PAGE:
Let’s also consider the autonomous driving use case. There are numerous cameras and sensors on the vehicle that can be considered target interfaces, but in this blog post we will focus on how 5G supports autonomous driving. For example, 5GAA is a consortium of auto manufacturers and telecom companies focused on developing end-to-end solutions for future mobility and transportation services, and as such it supports a number of use cases for vehicle-to-everything communication (V2X) and autonomous driving. Some example use cases defined by 5GAA include HD map sharing for AVs, automated valet parking, sensor sharing for Avs, and tele-operated driving. Thus, the 5G network and its infrastructure will play a major role in supporting the autonomous driving use cases defined by 5GAA.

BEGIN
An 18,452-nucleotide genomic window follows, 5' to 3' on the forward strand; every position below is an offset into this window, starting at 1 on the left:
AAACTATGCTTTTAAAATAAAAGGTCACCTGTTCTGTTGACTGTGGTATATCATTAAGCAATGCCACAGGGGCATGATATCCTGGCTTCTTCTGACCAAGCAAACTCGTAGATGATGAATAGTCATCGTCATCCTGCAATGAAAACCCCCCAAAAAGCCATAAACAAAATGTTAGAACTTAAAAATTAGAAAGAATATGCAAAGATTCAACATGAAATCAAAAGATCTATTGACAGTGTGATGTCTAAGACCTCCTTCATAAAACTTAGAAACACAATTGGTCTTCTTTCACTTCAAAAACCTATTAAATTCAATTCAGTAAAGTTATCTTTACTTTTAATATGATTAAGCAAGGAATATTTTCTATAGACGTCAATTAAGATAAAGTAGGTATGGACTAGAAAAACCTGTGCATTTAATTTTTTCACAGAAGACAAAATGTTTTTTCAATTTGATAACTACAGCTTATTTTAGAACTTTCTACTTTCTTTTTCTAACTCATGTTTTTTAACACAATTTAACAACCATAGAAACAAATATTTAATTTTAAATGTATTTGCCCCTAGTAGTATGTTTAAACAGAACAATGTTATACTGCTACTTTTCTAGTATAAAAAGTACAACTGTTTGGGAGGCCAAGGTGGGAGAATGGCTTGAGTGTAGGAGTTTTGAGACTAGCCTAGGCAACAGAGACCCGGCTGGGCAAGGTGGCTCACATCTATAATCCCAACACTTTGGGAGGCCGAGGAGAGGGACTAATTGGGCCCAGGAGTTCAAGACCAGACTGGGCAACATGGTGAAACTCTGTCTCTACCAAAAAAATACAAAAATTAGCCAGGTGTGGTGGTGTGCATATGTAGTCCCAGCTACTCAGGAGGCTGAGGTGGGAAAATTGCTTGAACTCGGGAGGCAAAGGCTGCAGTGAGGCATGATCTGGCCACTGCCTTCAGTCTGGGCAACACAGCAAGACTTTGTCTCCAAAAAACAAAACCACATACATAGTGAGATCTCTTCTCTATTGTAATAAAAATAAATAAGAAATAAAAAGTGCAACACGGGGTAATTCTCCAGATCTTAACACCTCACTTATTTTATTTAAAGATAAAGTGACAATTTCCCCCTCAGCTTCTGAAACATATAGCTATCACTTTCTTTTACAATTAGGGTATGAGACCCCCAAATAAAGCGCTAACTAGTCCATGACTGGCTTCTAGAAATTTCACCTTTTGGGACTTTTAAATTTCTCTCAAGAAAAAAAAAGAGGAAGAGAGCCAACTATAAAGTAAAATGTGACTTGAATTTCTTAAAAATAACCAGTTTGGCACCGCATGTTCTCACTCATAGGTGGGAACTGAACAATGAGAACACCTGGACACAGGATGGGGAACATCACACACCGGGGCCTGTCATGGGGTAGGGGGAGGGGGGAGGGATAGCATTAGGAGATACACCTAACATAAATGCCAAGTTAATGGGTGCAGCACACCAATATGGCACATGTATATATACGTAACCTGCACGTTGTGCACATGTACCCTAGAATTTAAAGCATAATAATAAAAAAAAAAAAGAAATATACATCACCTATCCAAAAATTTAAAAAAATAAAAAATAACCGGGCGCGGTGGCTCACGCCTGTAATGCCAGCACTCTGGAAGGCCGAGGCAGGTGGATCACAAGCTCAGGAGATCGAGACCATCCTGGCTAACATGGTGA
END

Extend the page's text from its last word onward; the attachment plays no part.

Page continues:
Figure 5 gives a simplified overview of the 5G network ecosystem. On the left is the user equipment that in this case consists of connected and autonomous vehicles. These vehicles may connect to 5G base stations (gNodeB) where available, and as a fallback, connect to 4G base stations (eNodeB), as shown in the middle of the figure. Additionally, there is communication between 4G base stations and 5G base stations as well as communication between 5G base stations. The 5G base stations are also connected to a 5G core network, as shown on the right side of the figure. There is also various network communications within the 5G base stations, as well as within the 5G core network.